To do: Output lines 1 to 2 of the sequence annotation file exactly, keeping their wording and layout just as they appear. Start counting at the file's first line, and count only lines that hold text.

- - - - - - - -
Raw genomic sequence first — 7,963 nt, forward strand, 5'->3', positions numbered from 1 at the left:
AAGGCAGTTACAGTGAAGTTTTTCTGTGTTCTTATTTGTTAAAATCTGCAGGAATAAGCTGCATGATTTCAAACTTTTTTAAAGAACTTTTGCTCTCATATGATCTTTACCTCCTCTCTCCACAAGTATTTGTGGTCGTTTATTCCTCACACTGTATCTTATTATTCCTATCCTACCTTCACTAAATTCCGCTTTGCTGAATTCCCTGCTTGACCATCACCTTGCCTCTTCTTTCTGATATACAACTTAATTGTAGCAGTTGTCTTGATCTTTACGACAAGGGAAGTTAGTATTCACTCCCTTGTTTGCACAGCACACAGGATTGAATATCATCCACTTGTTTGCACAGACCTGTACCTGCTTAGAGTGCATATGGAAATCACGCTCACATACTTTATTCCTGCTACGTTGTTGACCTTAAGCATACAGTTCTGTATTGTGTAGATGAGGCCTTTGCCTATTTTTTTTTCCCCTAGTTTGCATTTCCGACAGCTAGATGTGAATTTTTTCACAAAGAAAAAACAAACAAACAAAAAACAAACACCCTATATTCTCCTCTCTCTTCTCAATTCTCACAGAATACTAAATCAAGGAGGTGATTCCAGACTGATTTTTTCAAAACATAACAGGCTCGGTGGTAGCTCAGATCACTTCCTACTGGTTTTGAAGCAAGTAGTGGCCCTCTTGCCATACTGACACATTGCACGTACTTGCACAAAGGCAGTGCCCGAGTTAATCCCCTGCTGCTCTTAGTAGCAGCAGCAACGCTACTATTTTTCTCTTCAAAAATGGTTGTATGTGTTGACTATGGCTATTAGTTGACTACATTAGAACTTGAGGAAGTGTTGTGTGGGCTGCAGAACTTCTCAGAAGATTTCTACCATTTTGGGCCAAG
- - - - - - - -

Raw genomic sequence first — 7,963 nt, forward strand, 5'->3', positions numbered from 1 at the left:
AAGGCAGTTACAGTGAAGTTTTTCTGTGTTCTTATTTGTTAAAATCTGCAGGAATAAGCTGCATGATTTCAAACTTTTTTAAAGAACTTTTGCTCTCATATGATCTTTACCTCCTCTCTCCACAAGTATTTGTGGTCGTTTATTCCTCACACTGTATCTTATTATTCCTATCCTACCTTCACTAAATTCCGCTTTGCTGAATTCCCTGCTTGACCATCACCTTGCCTCTTCTTTCTGATATACAACTTAATTGTAGCAGTTGTCTTGATCTTTACGACAAGGGAAGTTAGTATTCACTCCCTTGTTTGCACAGCACACAGGATTGAATATCATCCACTTGTTTGCACAGACCTGTACCTGCTTAGAGTGCATATGGAAATCACGCTCACATACTTTATTCCTGCTACGTTGTTGACCTTAAGCATACAGTTCTGTATTGTGTAGATGAGGCCTTTGCCTATTTTTTTTTCCCCTAGTTTGCATTTCCGACAGCTAGATGTGAATTTTTTCACAAAGAAAAAACAAACAAACAAAAAACAAACACCCTATATTCTCCTCTCTCTTCTCAATTCTCACAGAATACTAAATCAAGGAGGTGATTCCAGACTGATTTTTTCAAAACATAACAGGCTCGGTGGTAGCTCAGATCACTTCCTACTGGTTTTGAAGCAAGTAGTGGCCCTCTTGCCATACTGACACATTGCACGTACTTGCACAAAGGCAGTGCCCGAGTTAATCCCCTGCTGCTCTTAGTAGCAGCAGCAACGCTACTATTTTTCTCTTCAAAAATGGTTGTATGTGTTGACTATGGCTATTAGTTGACTACATTAGAACTTGAGGAAGTGTTGTGTGGGCTGCAGAACTTCTCAGAAGATTTCTACCATTTTGGGCCAAG